• 1863:The city purchases 64 lots from Courtlandt Palmer, a hardware business owner, as part of a plan for park extension[8]

Construction and Opening

  • 1858:Construction begins and the first section of Central Park, “The Lake”, opens to the public after only a few months[9]
  • 1876:Central Park is officially completed
  • 1881:The Obelisk (Cleopatra’s Needle), which was created in Egypt about 3,500 years ago, is first displayed in Central Park[10]
  • 1934:Central Park gets a “revival” when Robert Moses is appointed NYC Parks Commissioner[11]
  • 1960:Robert Moses resigns from his position as Commissioner, without leaving any plans on how to proceed with further maintaining the park
  • 1963:Central Park is officially named a National Historic Landmark
  • 1979:The park’s infrastructure has been suffering for some time now; volunteer groups have been attempting to deal with these issues. Elizabeth Barlow, the director of the Central Park Task Force, is the first to hold the position of Central Park Administrator

Influence of the Central Park Conservancy to Present

  • 1980:Several advocacy groups including the Central Park Task Force come together to form the Central Park Conservancy, a private non-profit group that works under contract with New York City and NYC Parks. From this point on, the Conservancy is in charge of operating and maintaining Central Park
  • 1990:The Central Park Conservancy has now contributed over 50% of Central Park’s budget[12]
  • 2017:Restoration of the Ravine in North Woods was completed, which included the reconstruction of older bridges, paths, and drainage infrastructure[13]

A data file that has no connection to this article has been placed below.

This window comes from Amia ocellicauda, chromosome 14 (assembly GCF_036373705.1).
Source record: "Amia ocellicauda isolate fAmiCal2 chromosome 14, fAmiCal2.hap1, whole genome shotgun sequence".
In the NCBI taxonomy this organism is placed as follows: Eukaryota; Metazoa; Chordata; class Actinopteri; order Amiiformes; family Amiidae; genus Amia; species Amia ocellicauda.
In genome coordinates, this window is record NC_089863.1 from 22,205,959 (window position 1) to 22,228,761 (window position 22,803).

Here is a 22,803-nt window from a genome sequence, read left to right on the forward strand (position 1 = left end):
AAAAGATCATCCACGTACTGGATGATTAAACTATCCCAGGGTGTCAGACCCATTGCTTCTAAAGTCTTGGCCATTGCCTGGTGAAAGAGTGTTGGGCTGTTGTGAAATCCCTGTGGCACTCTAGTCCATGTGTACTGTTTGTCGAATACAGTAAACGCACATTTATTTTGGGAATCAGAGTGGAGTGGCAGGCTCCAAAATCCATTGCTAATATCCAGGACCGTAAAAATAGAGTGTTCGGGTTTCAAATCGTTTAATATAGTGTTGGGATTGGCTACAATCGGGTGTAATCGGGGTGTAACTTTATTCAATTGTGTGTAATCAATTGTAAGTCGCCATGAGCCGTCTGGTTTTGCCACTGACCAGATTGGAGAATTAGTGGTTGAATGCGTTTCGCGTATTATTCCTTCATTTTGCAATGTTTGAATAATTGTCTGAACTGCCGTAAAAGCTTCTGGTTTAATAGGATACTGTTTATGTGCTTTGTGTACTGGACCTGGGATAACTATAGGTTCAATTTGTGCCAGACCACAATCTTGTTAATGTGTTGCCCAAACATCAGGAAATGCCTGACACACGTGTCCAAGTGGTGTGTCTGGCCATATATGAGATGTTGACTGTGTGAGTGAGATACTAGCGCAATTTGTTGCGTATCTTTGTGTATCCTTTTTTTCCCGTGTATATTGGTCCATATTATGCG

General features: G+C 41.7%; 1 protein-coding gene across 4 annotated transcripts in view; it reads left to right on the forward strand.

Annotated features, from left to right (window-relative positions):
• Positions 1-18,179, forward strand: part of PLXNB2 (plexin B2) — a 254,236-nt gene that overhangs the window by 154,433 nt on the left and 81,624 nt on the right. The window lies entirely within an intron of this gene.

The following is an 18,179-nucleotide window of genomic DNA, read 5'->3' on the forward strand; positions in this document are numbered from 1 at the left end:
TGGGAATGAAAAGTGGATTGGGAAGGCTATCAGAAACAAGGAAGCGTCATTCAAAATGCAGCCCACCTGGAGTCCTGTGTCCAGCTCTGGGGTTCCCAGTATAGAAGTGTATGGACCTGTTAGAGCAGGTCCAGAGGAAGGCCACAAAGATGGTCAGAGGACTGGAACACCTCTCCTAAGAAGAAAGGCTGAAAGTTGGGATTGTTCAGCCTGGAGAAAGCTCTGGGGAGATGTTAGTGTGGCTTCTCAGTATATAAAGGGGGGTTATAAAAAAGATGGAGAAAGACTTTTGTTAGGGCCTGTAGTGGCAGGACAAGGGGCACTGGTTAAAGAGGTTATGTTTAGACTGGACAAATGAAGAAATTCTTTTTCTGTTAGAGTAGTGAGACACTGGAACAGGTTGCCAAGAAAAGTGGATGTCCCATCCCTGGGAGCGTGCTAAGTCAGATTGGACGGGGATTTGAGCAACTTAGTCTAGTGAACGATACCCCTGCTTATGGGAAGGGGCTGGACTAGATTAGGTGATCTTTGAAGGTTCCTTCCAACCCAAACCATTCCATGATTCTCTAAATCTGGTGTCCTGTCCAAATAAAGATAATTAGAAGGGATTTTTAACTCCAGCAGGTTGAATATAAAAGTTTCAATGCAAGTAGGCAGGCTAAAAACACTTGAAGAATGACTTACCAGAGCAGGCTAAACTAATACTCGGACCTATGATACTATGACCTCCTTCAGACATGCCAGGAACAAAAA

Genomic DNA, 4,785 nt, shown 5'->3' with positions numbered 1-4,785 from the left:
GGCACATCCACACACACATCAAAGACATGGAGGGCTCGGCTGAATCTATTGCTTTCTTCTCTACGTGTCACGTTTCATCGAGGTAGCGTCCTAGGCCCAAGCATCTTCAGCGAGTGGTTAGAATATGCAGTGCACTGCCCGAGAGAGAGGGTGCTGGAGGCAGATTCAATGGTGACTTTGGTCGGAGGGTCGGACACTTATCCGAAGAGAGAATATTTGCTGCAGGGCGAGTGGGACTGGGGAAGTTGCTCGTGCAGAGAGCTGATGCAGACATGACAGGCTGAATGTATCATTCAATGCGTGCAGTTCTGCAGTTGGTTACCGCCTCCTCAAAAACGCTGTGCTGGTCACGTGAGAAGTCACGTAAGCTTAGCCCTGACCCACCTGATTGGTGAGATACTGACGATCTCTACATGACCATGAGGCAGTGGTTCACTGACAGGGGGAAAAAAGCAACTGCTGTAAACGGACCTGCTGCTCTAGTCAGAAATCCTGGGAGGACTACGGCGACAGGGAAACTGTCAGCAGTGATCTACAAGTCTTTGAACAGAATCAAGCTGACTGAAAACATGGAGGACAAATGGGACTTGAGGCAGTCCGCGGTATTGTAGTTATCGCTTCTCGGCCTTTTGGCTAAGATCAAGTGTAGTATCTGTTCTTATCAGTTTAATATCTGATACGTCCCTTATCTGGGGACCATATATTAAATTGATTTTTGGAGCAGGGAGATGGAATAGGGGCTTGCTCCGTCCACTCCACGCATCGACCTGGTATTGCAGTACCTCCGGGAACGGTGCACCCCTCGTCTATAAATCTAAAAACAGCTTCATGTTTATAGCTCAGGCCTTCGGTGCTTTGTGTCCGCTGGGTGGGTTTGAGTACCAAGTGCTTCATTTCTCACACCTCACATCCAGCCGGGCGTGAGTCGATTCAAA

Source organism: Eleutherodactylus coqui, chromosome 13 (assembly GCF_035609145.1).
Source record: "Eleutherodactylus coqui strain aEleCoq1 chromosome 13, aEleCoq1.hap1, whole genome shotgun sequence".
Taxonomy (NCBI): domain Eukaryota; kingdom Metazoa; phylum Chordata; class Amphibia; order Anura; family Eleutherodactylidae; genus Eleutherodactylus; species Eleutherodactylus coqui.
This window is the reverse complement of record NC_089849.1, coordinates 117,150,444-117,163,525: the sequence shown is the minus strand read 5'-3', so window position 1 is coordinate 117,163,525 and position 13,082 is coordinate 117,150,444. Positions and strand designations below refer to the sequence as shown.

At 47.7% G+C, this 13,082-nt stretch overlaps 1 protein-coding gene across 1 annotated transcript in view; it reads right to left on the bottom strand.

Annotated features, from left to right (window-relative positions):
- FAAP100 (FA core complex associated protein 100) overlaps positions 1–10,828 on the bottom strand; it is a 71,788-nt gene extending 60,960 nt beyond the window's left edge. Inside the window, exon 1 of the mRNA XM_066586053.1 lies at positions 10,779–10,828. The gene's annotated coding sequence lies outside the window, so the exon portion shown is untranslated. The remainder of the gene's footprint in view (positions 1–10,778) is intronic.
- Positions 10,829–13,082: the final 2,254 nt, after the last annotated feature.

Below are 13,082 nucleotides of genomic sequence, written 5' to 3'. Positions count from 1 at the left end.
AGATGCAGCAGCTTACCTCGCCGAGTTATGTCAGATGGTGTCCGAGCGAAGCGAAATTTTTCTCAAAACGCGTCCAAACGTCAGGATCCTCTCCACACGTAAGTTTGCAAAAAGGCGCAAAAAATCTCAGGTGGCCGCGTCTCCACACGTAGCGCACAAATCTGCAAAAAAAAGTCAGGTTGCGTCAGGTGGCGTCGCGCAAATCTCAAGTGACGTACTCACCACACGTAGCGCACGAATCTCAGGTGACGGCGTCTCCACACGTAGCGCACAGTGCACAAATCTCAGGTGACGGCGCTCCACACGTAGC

• 2019: Renovations of the Safari Playground (originally built in 1936) have been completed, with new creative and safe playground elements along with wheelchair accessibility ramps that lead into the space[14]
  • 2022:Construction for the restoration of the Conservatory Garden is currently ongoing; it has not been significantly restored since 1983[15]

Institutions and Involved Actors

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The initiative to build Central Park was carried out in 1951 by the New York City government under Mayor Ambrose Kingsland. Kingsland proposed to the New York City Common Council to acquire a 750-acre (300 ha) between the 59th and 106th streets and Fifth and Eighth avenues. To ensure the completion of the park, the state legislature passed a bill to authorize the appointment of four Democratic and seven Republican commissioners who had exclusive control over the planning and construction of Central Park. There was a design contest that received 33 entries. The commission selected the Greensward Plan, submitted by Frederick Law Olmsted, a writer and farmer from Connecticut, and Calvert Vaux, a young English architect.

The construction required workers to move nearly 5 million cubic yards of stone, earth, and topsoil, build 36 bridges and arches, and construct 11 overpasses over transverse roads. The park also required the plantation of 500,000 trees, shrubs, and vines. Over 20,000 workers were needed to build Central Park, most of them Irish and German immigrants who were underpaid, overworked, and uninsured.

Upon the park's completion, there was no board to oversee the park's maintenance, which led to contamination and deterioration of the park in the upcoming decades. In the early 1900s, advocacy groups were formed, such as the Parks and Playground Association, the Parks Conservation Association, and the Central Park Association. These associations were merged into the Park Association of New York City in 1928. Despite the presence of the Park Association of New York City, the lack of funding and expansion led to a decaying state of Central Park as New Yorkers shifted their attention to other sites such as Coney Island and Broadway Theaters.